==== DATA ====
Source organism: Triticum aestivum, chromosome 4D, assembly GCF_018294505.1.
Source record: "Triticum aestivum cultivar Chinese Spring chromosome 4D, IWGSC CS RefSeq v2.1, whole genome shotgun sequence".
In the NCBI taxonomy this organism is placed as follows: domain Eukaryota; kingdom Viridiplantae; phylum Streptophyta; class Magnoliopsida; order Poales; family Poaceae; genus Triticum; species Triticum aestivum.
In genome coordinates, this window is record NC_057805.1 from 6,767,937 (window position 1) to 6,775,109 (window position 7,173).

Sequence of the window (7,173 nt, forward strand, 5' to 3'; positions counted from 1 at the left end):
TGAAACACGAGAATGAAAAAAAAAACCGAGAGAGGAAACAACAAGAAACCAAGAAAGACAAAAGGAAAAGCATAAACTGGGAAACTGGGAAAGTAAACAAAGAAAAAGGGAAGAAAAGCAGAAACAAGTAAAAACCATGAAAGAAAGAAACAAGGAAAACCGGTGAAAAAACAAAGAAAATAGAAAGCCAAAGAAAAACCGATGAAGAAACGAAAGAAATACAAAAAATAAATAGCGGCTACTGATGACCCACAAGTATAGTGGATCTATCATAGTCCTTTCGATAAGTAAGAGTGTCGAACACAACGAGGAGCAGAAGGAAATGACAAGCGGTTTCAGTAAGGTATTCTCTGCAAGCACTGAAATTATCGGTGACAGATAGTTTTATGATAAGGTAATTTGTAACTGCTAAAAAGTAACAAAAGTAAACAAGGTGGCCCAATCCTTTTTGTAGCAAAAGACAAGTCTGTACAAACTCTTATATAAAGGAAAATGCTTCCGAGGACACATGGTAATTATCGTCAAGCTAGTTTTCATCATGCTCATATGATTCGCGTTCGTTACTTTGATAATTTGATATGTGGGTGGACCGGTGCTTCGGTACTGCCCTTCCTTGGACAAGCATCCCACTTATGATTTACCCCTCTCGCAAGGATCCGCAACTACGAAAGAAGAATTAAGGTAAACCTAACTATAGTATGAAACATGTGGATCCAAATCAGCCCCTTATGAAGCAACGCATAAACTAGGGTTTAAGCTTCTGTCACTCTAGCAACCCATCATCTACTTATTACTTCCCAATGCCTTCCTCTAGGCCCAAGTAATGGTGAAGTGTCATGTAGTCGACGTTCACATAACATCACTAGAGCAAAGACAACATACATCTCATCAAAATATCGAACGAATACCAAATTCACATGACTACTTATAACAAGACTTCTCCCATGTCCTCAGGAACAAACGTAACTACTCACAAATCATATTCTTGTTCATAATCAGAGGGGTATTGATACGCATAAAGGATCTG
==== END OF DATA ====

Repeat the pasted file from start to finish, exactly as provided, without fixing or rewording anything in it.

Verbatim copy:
Source organism: Triticum aestivum, chromosome 4D, assembly GCF_018294505.1.
Source record: "Triticum aestivum cultivar Chinese Spring chromosome 4D, IWGSC CS RefSeq v2.1, whole genome shotgun sequence".
In the NCBI taxonomy this organism is placed as follows: domain Eukaryota; kingdom Viridiplantae; phylum Streptophyta; class Magnoliopsida; order Poales; family Poaceae; genus Triticum; species Triticum aestivum.
In genome coordinates, this window is record NC_057805.1 from 6,767,937 (window position 1) to 6,775,109 (window position 7,173).

Sequence of the window (7,173 nt, forward strand, 5' to 3'; positions counted from 1 at the left end):
TGAAACACGAGAATGAAAAAAAAAACCGAGAGAGGAAACAACAAGAAACCAAGAAAGACAAAAGGAAAAGCATAAACTGGGAAACTGGGAAAGTAAACAAAGAAAAAGGGAAGAAAAGCAGAAACAAGTAAAAACCATGAAAGAAAGAAACAAGGAAAACCGGTGAAAAAACAAAGAAAATAGAAAGCCAAAGAAAAACCGATGAAGAAACGAAAGAAATACAAAAAATAAATAGCGGCTACTGATGACCCACAAGTATAGTGGATCTATCATAGTCCTTTCGATAAGTAAGAGTGTCGAACACAACGAGGAGCAGAAGGAAATGACAAGCGGTTTCAGTAAGGTATTCTCTGCAAGCACTGAAATTATCGGTGACAGATAGTTTTATGATAAGGTAATTTGTAACTGCTAAAAAGTAACAAAAGTAAACAAGGTGGCCCAATCCTTTTTGTAGCAAAAGACAAGTCTGTACAAACTCTTATATAAAGGAAAATGCTTCCGAGGACACATGGTAATTATCGTCAAGCTAGTTTTCATCATGCTCATATGATTCGCGTTCGTTACTTTGATAATTTGATATGTGGGTGGACCGGTGCTTCGGTACTGCCCTTCCTTGGACAAGCATCCCACTTATGATTTACCCCTCTCGCAAGGATCCGCAACTACGAAAGAAGAATTAAGGTAAACCTAACTATAGTATGAAACATGTGGATCCAAATCAGCCCCTTATGAAGCAACGCATAAACTAGGGTTTAAGCTTCTGTCACTCTAGCAACCCATCATCTACTTATTACTTCCCAATGCCTTCCTCTAGGCCCAAGTAATGGTGAAGTGTCATGTAGTCGACGTTCACATAACATCACTAGAGCAAAGACAACATACATCTCATCAAAATATCGAACGAATACCAAATTCACATGACTACTTATAACAAGACTTCTCCCATGTCCTCAGGAACAAACGTAACTACTCACAAATCATATTCTTGTTCATAATCAGAGGGGTATTGATACGCATAAAGGATCTG